While it wasn’t an initial requirement, we ultimately decided that the blockchain we chose must be EVM compatible. This would provide us maximum flexibility to port to another EVM compatible chain in the future.

As the Verida protocol is designed to be multi-chain, this also means we have minimal technical uplift to support any EVM compatible chain with our future enhancements (ie: personal data bridge).

Which blockchains made it to the shortlist?

We initially started with 100 blockchains, which way too many. Confirmation time, transaction cost and EVM compatibility allowed us to quickly shorten this to ~20 options. The process was rather recursive. As we dove deeper into some of the blockchains we learned about new capabilities and had to determine if they were worthy of special consideration or tweak our criteria.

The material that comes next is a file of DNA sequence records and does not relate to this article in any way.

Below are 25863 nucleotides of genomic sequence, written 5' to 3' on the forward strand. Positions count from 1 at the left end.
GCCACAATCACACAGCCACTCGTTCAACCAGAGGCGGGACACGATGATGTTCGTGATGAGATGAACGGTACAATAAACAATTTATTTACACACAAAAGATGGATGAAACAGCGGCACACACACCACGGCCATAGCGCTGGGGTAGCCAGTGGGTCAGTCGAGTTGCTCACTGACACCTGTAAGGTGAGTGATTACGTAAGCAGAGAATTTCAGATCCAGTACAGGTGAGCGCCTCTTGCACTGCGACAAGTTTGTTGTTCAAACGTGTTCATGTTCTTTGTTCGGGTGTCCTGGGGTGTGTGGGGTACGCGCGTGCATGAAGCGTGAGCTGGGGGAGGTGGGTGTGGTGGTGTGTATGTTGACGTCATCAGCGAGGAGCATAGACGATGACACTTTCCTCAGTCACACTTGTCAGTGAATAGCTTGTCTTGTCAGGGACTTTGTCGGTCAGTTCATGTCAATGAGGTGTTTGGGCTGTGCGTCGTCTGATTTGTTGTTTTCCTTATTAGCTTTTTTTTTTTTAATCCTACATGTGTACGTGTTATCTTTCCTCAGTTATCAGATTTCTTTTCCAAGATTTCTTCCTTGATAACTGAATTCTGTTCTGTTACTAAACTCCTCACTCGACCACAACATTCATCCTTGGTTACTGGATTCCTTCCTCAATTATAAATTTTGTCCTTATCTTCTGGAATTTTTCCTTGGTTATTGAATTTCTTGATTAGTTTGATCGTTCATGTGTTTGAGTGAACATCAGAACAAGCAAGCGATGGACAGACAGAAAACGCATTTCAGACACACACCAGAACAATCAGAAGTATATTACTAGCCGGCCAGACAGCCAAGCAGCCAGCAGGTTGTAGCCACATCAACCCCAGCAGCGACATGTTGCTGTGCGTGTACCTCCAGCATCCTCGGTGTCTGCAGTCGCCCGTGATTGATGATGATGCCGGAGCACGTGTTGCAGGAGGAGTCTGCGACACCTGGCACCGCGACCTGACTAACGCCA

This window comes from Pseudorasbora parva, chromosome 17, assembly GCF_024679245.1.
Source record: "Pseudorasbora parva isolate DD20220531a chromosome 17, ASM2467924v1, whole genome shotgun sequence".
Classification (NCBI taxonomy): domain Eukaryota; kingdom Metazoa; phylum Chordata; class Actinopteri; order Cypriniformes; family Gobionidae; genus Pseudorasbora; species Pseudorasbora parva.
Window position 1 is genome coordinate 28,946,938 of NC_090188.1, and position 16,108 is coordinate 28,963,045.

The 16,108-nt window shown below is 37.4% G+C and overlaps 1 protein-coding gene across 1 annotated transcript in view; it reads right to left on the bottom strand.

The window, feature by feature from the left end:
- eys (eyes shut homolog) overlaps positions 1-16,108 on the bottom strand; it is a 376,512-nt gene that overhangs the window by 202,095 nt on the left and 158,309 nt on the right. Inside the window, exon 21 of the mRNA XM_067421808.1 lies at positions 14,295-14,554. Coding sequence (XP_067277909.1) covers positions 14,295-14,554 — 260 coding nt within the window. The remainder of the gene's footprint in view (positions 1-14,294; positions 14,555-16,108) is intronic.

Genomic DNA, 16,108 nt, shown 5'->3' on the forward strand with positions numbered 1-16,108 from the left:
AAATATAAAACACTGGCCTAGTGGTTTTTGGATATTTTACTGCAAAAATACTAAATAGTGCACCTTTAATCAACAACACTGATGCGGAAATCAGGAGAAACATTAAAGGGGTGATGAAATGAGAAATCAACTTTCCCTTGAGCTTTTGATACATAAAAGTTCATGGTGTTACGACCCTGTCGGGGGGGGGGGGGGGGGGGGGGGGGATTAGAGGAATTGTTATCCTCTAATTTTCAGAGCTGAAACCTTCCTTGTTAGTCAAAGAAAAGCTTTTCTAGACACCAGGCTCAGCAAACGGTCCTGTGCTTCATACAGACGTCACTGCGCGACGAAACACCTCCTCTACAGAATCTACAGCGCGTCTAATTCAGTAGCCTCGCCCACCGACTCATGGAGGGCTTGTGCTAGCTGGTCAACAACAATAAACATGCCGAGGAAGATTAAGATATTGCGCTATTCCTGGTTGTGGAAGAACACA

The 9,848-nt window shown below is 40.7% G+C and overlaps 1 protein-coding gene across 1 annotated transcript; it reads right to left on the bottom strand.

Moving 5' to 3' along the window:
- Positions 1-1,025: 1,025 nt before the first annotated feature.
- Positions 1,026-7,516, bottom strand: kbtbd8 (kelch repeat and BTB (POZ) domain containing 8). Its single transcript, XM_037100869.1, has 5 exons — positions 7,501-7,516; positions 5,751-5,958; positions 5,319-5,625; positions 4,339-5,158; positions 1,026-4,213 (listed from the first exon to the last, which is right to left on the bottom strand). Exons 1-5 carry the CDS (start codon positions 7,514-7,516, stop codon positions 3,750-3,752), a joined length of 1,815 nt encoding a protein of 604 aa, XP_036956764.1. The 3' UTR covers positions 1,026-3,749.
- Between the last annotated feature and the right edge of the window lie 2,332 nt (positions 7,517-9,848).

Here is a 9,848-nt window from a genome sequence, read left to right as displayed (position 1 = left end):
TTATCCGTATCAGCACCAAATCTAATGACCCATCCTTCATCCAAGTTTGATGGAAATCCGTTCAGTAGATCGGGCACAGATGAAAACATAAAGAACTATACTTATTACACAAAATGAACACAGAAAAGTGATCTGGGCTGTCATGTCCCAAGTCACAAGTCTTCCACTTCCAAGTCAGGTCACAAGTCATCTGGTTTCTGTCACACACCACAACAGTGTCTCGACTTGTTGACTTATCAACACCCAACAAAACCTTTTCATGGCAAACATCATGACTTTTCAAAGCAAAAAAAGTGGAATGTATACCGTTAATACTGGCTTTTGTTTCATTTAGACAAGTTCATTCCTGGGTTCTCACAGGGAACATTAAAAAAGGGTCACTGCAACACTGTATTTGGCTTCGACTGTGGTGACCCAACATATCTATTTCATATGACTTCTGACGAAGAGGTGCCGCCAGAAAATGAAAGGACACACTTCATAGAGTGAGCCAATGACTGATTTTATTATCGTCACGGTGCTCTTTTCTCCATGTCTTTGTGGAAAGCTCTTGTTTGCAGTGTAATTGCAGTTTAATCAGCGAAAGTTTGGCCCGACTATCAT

Cosmos, Avalanche and Polkadot are all great projects, but were eliminated as we don’t have a requirement to run our own application specific blockchain.

Solana was closely evaluated, but decided against due to the significant centralization risks, poor reliability and the one dimensional approach to scaling.

Algorand and NEAR protocol were also closely evaluated. We are fans of both approaches to scaling, the demonstrably low transaction fees and low confirmation times. Both have active communities and (for the most part) are well run operations. However… neither natively support EVM and that eliminated them at this stage. We still have active plans to work with both chains to ensure Verida network data can be brought on-chain where required, including support for leveraging Verida’s multi-chain identities.

Harmony One is EVM compatible, touts low transaction fees and low confirmation times. It initially looked promising, but has struggled for adoption and had many challenges meeting its milestones.

Why did we ultimately choose Polygon?

First and foremost, they met the key technical criteria: